The Rio Grande is disappearing. Demand for water is growing as snow packs shrink, rain patterns shift and average temperatures rise faster than they ever have in the past 11,000 years.Read more
Bugs killing trees is nothing new, but right now there are few trees not feeling the pressure in the headwaters of the Rio Grande.
Of the 560,000 acres of spruce forest in the Rio Grande National Forest, 500,000 are infested with beetles, said Mike Blakeman, a spokesman for the U.S. Forest Service. The stands of healthy trees we saw up by Stony Pass were some of the last holdouts.
“They are still working on cleaning up,” he said of the beetles.
The spruce forest that has cloaked these hills for the last several hundred years is going away. Hard droughts in 2000 and 2002 weakened trees that were then attacked by beetles that had been feasting on blown down trees.
The following wet years were outnumbered by the dry ones and the trees couldn’t produce enough sap to flush out the beetles, Blakeman said.
Alpine meadows and aspen groves will most likely replace the burned out forests, like the ones we walked through above the Rio Oxbow Ranch that are pictured above.
Seeing how the aspens are already sprouting in the burned areas, it is easy to imagine they now have free rein of the forests. But an outbreak of tent caterpillars is stripping many of them of their leaves.
It is not understood why the populations of tent caterpillars will suddenly explode, but the populations here have been growing each year for the past three years, according to the Forest Service. This spring boom is so large that the wheels of a truck parked in the forest can become covered with the critters in less than an hour.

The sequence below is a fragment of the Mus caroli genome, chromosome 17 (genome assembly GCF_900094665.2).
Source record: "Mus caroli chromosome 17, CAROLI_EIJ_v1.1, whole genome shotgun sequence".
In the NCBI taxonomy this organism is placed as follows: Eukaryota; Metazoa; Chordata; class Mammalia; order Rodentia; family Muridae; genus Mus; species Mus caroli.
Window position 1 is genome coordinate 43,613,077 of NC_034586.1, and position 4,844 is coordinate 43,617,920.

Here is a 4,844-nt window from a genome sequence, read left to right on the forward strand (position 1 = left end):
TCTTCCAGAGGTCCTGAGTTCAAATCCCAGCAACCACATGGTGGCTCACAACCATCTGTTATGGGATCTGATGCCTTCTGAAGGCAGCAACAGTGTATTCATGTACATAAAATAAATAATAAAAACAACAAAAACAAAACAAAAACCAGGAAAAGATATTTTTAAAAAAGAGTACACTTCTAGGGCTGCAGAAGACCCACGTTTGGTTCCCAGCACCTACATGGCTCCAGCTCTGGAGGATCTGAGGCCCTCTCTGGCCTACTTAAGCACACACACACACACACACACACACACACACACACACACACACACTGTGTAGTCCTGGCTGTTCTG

“We can’t predict when this tent caterpillar outbreak will end,” said Kirby Self, acting vegetation management specialist for the Rio Grande National Forest in a press release. “We’re hoping it will happen sooner rather than later.”
And so life goes on and everyone waits to see which trees will survive.
In the meantime, we are staying in the bunkhouse of Nancy Butler, the director of the Rio Grande Headwaters Land Trust. Tomorrow we will be back on the river.
Every afternoon the river is teaming with bug hatches. It is a feeding frenzy for trout and fishermen alike.
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While making his way to the Gulf of Mexico, Colin will be periodically activating a device that uses satellite technology to share his current location. Use this map to see where he traveled on this day.
|Check-In||Time of Check-In (CST)||Latitude||Longitude|
To report on and understand the haphazard irrigation system the Rio Grande has become and the changes it is going through, Colin decided the best approach would be to travel the length of the Rio Grande by foot and small boat.
He knew it would give him a unique perspective on a river that few understand. It did require many long days of moving slowly and camping on muddy riverbanks, but Colin likes that sort of thing.
The benefit was it provided access to people who wanted to share their stories and experiences with the Rio Grande. Via Facebook and chance encounters, Colin made instant friends who opened their homes. They provided help from loaning their trucks to their cell phone contact lists to help tell the story of the Rio Grande.
The trip would not have been possible without their help, along with the dedicated assistance of David Lozano, Jason Jones and Daniel Dibona, who drove thousands of miles to get people and boats in place.